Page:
To explain own culture is challenging. However, it cannot be an excuse of the fact that most of the Japanese people did not make an enough effort to explain. On the other hand, many of the non-Japanese people did not have a patience to hear someone different, and accept the difference. As a person born in a fisherman's family in Japan and receive education in the U.S., I wanted to speak out a little on this issue.

I do not want to judge what is right or wrong, but I would like to share the information, and would like to think the possible future. To end this essay, I would like to quote my favorite prayer, which might have a universal meaning.

The Serenity Prayer
by Reinhold Niebuhr

God, grant me the serenity to accept the things I cannot change;
the courage to change the things I can;
and the wisdom to know the difference.

PS: Do you know Godzilla is a mutant Kujira (whale in Japanese)? Whale get radiated by the U.S. nuclear test in Bikini Island, and the radiated whale (kujira) became Godzilla (Pronounced as Gojira, this is kind of anagram in Japanese).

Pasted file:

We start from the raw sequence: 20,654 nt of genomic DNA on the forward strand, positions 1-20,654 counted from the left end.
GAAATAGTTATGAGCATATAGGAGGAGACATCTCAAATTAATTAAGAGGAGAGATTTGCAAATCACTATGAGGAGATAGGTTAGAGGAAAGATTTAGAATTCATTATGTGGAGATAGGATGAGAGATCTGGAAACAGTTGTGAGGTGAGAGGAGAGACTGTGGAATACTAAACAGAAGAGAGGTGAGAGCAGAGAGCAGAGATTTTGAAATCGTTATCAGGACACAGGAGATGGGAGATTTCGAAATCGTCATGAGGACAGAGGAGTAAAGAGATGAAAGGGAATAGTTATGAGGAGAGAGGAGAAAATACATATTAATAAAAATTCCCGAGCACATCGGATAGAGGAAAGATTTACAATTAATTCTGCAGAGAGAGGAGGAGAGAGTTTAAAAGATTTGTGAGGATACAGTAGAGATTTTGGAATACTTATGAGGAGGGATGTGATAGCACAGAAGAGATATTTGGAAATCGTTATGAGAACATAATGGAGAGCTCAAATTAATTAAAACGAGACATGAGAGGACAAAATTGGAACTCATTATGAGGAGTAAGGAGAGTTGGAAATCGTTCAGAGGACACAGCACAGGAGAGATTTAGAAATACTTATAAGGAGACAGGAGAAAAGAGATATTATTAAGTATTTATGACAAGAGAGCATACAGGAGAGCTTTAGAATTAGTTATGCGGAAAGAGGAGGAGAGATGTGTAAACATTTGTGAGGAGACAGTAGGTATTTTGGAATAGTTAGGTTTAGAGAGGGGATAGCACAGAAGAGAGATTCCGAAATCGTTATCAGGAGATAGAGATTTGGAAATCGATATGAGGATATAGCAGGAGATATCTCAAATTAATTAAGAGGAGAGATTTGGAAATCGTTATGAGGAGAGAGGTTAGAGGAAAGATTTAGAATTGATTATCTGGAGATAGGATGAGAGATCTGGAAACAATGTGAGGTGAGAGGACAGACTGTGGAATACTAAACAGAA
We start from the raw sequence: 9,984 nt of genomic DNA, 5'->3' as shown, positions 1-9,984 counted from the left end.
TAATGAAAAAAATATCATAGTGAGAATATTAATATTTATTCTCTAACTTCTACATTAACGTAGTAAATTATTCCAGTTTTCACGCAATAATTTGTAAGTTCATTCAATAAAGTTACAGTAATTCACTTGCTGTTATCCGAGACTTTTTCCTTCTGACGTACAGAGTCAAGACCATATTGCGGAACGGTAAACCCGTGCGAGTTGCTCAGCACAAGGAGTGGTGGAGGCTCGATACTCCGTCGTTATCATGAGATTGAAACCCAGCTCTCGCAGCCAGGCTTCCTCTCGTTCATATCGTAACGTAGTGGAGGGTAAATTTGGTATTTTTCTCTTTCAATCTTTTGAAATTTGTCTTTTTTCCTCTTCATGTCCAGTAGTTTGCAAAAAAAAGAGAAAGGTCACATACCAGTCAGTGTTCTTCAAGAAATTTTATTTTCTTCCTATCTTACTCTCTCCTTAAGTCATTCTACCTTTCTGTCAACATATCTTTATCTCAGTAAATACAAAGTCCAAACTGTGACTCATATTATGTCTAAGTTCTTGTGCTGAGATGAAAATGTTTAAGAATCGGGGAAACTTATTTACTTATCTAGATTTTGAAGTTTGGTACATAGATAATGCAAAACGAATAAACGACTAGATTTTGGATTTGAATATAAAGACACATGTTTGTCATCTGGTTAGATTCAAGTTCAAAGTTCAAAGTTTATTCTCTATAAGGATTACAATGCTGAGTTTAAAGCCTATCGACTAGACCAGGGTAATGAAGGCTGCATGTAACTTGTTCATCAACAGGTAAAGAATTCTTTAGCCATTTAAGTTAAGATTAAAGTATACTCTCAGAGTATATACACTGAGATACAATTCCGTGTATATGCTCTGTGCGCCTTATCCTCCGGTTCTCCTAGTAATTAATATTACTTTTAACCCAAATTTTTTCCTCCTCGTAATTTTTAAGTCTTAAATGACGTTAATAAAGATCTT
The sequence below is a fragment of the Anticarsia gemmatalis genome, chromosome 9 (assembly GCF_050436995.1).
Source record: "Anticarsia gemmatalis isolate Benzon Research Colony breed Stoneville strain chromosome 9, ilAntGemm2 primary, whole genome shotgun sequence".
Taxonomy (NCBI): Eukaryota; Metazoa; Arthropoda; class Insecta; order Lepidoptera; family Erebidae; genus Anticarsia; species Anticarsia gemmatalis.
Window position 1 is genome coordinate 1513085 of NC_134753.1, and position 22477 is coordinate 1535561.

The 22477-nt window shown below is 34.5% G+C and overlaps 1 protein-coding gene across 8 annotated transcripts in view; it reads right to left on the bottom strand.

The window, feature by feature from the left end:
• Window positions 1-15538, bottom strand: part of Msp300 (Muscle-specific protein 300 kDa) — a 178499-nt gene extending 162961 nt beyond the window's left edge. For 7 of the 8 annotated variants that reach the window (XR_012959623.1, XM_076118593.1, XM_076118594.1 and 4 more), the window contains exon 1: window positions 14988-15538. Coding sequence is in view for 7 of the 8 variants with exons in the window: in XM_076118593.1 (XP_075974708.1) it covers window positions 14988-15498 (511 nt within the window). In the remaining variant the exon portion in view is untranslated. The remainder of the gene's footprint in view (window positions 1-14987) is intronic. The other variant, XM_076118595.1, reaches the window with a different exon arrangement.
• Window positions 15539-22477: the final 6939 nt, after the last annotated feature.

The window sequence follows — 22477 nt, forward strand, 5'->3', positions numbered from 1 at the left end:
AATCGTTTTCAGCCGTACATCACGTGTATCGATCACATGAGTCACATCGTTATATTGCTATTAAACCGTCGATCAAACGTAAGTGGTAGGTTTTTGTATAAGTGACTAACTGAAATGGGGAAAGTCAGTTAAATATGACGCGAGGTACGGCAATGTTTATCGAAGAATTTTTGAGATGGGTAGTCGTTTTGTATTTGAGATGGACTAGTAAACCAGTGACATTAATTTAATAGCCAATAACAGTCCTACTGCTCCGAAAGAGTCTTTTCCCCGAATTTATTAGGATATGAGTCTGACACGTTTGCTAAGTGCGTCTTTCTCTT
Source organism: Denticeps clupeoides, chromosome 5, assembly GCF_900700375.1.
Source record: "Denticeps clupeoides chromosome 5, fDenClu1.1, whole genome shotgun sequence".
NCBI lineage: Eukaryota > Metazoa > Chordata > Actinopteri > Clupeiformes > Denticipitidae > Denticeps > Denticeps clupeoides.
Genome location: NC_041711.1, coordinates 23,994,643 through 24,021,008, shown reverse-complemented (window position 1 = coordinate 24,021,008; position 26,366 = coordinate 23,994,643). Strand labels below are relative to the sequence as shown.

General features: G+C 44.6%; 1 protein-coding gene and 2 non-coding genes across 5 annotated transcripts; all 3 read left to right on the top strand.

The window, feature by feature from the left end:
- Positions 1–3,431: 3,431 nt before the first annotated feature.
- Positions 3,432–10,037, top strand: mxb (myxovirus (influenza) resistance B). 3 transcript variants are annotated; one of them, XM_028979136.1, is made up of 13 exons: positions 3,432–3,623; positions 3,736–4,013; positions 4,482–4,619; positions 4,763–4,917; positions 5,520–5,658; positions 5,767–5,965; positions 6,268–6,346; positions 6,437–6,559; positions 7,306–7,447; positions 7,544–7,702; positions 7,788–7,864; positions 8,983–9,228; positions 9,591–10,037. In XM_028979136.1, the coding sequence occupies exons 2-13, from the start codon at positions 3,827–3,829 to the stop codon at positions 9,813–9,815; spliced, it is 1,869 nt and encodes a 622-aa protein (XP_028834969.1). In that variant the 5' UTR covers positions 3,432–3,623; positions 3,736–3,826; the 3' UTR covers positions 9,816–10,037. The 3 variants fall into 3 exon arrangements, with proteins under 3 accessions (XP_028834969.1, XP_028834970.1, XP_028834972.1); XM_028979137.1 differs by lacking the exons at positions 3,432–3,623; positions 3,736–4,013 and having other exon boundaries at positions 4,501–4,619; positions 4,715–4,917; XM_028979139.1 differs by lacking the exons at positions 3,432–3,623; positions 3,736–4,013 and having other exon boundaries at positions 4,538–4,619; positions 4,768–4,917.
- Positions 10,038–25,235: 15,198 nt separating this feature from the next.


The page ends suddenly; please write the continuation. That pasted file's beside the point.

Year 1936 at Marienbad - Lacan and Modernity

When I visited my Austrian curator friend Walter Seidl’s exhibition “Psychoanalysis” at Tokyo Wonder Site, I suddenly started to wonder why a philosopher Masato Goda intentionally wrote the part that the presentation of Jacque Lacan’s “Mirror Stage” was held in year 1936 in Marienbad. Then, I started to think that in the film “Last Year at Marienbad” by Alain Resnais, the word “Last Year” may refer the year “1936”.

The original name of Marienbad, a spa town in Czech, is Mariánské Lázně. The city became German speaking area between World War I and World War II, and the city had been called “Marienbad”. Therefore, the setting of the film “Last Year at Marienbad” supposed to be in this period.